Brain and Body

Scientists Discovered a Brain Mechanism That Could Be Targeted to Treat Cocaine Addiction

May 24, 2016 | Kelly Tatera

Cocaine powder and a razor blade
Photo credit: tanjila ahmed/Flickr (CC BY 2.0)

Through a mouse model.

According to a new study by researchers from the McGill University Health Centre in Montreal, a type of brain cell, microglia, plays a key role in decreasing the effects of cocaine in the brain.

Microglia are responsible for a number of important functions in the brain — they monitor their environment and act appropriately to maintain normal brain functioning, and they can also produce molecules that cue neurons to make adaptive changes to their connections. An example of this is an inflammatory molecule called tumor necrosis factor (TNF).

The research, which appears in the journal Neuron, is the first study to establish that microglia could have significant implications for developing effective cocaine addiction treatments by lowering the adverse changes to neural circuitry brought on by chronic use of the drug.

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"What we discovered is that cocaine activates these microglia, which causes the release of an inflammatory signal which then tries to reverse the changes that cocaine is inducing in the neurons," senior author David Stellwagen, a researcher from the Brain Repair and Integrative Neuroscience and associate professor in the Department of Neurology and Neurosurgery at McGill University, said in a press release.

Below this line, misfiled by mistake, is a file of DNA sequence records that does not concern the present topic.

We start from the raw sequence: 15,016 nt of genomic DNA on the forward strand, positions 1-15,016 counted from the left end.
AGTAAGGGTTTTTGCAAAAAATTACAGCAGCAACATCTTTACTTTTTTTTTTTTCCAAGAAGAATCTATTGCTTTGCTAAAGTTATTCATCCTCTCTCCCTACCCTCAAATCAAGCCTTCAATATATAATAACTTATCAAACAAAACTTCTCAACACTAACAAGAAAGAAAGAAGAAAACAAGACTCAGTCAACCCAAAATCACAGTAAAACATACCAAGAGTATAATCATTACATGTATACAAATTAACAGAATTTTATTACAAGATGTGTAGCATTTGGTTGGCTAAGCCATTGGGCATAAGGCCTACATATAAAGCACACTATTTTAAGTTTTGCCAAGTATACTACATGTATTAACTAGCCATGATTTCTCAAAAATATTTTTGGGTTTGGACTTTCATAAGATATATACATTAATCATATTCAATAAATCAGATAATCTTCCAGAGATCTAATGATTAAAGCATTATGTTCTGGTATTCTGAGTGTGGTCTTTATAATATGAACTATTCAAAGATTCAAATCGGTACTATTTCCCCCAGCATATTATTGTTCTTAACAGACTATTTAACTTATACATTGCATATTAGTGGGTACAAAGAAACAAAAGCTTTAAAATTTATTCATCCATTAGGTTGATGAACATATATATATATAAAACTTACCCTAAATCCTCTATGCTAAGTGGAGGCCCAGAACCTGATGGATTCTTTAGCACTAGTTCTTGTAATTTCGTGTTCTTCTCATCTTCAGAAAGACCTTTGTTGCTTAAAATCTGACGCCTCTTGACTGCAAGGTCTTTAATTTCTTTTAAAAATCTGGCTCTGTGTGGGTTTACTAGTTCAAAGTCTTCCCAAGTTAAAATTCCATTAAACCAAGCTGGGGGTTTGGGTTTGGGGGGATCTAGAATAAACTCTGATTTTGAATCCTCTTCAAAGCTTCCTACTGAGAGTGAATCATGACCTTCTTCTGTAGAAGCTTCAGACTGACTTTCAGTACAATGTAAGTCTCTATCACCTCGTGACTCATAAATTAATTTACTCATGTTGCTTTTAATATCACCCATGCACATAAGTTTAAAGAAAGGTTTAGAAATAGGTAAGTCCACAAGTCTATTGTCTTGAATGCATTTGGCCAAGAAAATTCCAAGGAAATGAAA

The scientists used a mouse model to detect how TNF acts on a particular set of synapses in the brain.

"These connections are really important for regulating the behavior response in animal models to drugs of abuse such as cocaine," said co-first author Sarah Konefal, a McGill doctoral student.

According to the report, the team found that TNF suppresses specific cocaine-induced synapse changes — and these changes are thought to underlie addiction.

However, Stellwagen explains that this beneficial microglial response fades over time.

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“One of the things that could transition somebody from just casual use into chronic dependency might be the fading of this adaptive signal which then allows the drugs to solidify their change to the neural circuitry,” he said.

In order to find out if the microglia could be enticed to keep going, the scientists used a pharmaceutical agent that stimulates the production of TNF. They observed that a cocaine-induced behavioral change was reduced in the mice who received the agent.

According to the release, cocaine relapse rates can “run as high as 80 per cent,” so these results hold promise for developing future treatments that could cut down the relapse rates.

"If we could develop a treatment that would suppress the craving that addicts have in stressful situations, or when they are re-exposed to situations in which they'd normally be taking the drug, that may allow them to avoid relapse,” says Stellwagen. “And that's really the therapeutic goal of the work we have been doing."

Next, the researchers are investigating whether the stimulated release of TNF could actually suppress cocaine cravings, as well as whether this work could be translated to other addictive substances, like alcohol and methamphetamine.

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